The head of the FCA said the agency is expecting new powers for regulating crypto advertisements.
Members of Parliament (MPs) in the United Kingdom have called upon the Financial Conduct Authority (FCA) to limit the use of the word “invest” and “investment” by cryptocurrency firms for promotional purposes.
According to a Thursday report in The Times, MPs at the treasury select committee told FCA chief Nikhil Rathi that the use of the phrase “your investment” often portrays that these are on par with an FTSE 100 company or a unit trust, thus giving the wrong impression about the type of investment.
Harriett Baldwin, Conservative MP for West Worcestershire took special exception to FCA’s supposed inability to stop fraudulent promotions and went on to accuse them of helping criminals:
“Your website actually publishes a list of unregistered crypto-asset businesses for anti-money laundering purposes. It’s meant to be helpful but it could also be helpful to someone who just wants to launder money.”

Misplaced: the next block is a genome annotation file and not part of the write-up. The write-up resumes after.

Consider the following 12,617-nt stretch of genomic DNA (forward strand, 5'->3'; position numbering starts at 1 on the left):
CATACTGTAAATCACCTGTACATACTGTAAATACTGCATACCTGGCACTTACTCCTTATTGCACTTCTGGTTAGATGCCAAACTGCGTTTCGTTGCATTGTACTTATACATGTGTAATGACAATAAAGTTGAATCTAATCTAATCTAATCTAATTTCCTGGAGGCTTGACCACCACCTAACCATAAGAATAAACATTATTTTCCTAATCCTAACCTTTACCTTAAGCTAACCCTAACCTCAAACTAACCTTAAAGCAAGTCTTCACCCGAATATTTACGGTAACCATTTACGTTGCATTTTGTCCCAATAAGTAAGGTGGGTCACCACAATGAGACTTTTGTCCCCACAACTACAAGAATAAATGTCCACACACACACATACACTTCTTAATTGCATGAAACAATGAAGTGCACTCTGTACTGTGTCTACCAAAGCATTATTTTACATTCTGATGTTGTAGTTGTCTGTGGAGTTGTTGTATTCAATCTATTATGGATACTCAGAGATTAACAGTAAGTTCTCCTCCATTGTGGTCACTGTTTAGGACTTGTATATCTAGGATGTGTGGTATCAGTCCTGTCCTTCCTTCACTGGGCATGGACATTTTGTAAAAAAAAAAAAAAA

Rathi assured that the regulatory body is currently looking into the matter and also expecting new powers in terms of regulating crypto advertisements. However, unless those new powers come into practice, there isn’t much that the chief regulatory body can do.
“We’ll have a discussion about what the wording should be,” said FCA chief.
Earlier, FCA chairman Charles Randell had expressed concern over the wordings of the Floki Inu advertisement on London buses but admitted nothing much can be done beyond cautionary warnings for consumers.
The FCA chief also said that the agency is considering dismissing any requests for compensation under the Financial Services Compensation Scheme if people lose money in cryptocurrencies:
“Personally, I would suggest we simply say that anything crypto-related should not be entitled to compensation so that consumers are clear about that when they are investing.”
In July 2021, the Advertising Standards Authority in the U.K. issued a red alert against deceptive crypto advertising and warned consumers to be wary of such ads.
Apart from the U.K., India is another country where authorities have had to get involved over the lack of disclaimers in crypto advertisements. The Delhi High Court recently issued a notice to bring standardized disclaimers for crypto advertisements.